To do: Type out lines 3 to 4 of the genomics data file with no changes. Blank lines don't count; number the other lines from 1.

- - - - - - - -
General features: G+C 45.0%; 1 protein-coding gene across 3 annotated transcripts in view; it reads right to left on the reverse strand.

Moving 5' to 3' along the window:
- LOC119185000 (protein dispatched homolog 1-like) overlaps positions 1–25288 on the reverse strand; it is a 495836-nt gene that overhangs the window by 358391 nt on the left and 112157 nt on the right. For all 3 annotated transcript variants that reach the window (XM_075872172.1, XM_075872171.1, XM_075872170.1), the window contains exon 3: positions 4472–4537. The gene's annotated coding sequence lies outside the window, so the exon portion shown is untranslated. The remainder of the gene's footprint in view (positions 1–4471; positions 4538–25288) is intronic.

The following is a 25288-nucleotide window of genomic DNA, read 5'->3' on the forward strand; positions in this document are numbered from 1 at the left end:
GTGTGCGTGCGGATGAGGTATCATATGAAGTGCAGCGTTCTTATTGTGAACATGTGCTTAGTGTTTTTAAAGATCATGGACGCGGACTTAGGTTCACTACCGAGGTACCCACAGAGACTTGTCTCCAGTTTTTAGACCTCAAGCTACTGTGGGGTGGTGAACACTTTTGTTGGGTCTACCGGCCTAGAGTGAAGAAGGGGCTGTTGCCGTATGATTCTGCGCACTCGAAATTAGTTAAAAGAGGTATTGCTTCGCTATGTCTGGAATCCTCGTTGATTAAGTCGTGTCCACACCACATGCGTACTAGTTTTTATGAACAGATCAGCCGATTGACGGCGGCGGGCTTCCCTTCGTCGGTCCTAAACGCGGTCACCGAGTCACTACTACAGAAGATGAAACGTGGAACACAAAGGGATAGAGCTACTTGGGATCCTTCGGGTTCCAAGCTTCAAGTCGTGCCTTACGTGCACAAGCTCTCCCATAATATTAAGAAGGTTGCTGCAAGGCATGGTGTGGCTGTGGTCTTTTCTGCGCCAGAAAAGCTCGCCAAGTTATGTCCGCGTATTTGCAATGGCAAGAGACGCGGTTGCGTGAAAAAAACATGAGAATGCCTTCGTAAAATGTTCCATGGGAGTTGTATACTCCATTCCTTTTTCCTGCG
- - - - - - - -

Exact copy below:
- LOC119185000 (protein dispatched homolog 1-like) overlaps positions 1–25288 on the reverse strand; it is a 495836-nt gene that overhangs the window by 358391 nt on the left and 112157 nt on the right. For all 3 annotated transcript variants that reach the window (XM_075872172.1, XM_075872171.1, XM_075872170.1), the window contains exon 3: positions 4472–4537. The gene's annotated coding sequence lies outside the window, so the exon portion shown is untranslated. The remainder of the gene's footprint in view (positions 1–4471; positions 4538–25288) is intronic.

The following is a 25288-nucleotide window of genomic DNA, read 5'->3' on the forward strand; positions in this document are numbered from 1 at the left end: